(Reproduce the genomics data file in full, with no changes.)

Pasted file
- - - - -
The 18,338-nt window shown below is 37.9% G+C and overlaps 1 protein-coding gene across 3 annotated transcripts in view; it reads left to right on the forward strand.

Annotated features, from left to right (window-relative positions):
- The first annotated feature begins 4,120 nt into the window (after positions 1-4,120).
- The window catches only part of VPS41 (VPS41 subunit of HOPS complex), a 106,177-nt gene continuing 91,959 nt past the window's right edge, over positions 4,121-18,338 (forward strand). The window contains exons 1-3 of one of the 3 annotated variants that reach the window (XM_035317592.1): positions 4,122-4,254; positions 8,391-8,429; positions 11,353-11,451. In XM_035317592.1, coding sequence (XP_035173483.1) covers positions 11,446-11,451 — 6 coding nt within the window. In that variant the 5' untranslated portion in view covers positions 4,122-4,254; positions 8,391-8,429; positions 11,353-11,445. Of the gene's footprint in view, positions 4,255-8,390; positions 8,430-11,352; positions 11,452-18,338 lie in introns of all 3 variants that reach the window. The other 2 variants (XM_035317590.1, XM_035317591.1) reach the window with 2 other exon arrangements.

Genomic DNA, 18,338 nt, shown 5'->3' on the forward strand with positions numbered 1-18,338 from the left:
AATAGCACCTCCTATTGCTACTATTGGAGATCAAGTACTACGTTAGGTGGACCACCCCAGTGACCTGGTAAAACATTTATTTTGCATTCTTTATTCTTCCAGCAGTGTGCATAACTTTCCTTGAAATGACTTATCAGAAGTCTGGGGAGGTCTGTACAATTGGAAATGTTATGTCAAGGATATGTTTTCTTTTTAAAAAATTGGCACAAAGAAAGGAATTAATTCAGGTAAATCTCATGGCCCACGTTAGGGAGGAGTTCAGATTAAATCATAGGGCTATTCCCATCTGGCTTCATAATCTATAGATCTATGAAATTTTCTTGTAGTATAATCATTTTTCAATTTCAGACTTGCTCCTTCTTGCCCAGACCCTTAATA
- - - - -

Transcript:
The 18,338-nt window shown below is 37.9% G+C and overlaps 1 protein-coding gene across 3 annotated transcripts in view; it reads left to right on the forward strand.

Annotated features, from left to right (window-relative positions):
- The first annotated feature begins 4,120 nt into the window (after positions 1-4,120).
- The window catches only part of VPS41 (VPS41 subunit of HOPS complex), a 106,177-nt gene continuing 91,959 nt past the window's right edge, over positions 4,121-18,338 (forward strand). The window contains exons 1-3 of one of the 3 annotated variants that reach the window (XM_035317592.1): positions 4,122-4,254; positions 8,391-8,429; positions 11,353-11,451. In XM_035317592.1, coding sequence (XP_035173483.1) covers positions 11,446-11,451 — 6 coding nt within the window. In that variant the 5' untranslated portion in view covers positions 4,122-4,254; positions 8,391-8,429; positions 11,353-11,445. Of the gene's footprint in view, positions 4,255-8,390; positions 8,430-11,352; positions 11,452-18,338 lie in introns of all 3 variants that reach the window. The other 2 variants (XM_035317590.1, XM_035317591.1) reach the window with 2 other exon arrangements.

Genomic DNA, 18,338 nt, shown 5'->3' on the forward strand with positions numbered 1-18,338 from the left:
AATAGCACCTCCTATTGCTACTATTGGAGATCAAGTACTACGTTAGGTGGACCACCCCAGTGACCTGGTAAAACATTTATTTTGCATTCTTTATTCTTCCAGCAGTGTGCATAACTTTCCTTGAAATGACTTATCAGAAGTCTGGGGAGGTCTGTACAATTGGAAATGTTATGTCAAGGATATGTTTTCTTTTTAAAAAATTGGCACAAAGAAAGGAATTAATTCAGGTAAATCTCATGGCCCACGTTAGGGAGGAGTTCAGATTAAATCATAGGGCTATTCCCATCTGGCTTCATAATCTATAGATCTATGAAATTTTCTTGTAGTATAATCATTTTTCAATTTCAGACTTGCTCCTTCTTGCCCAGACCCTTAATA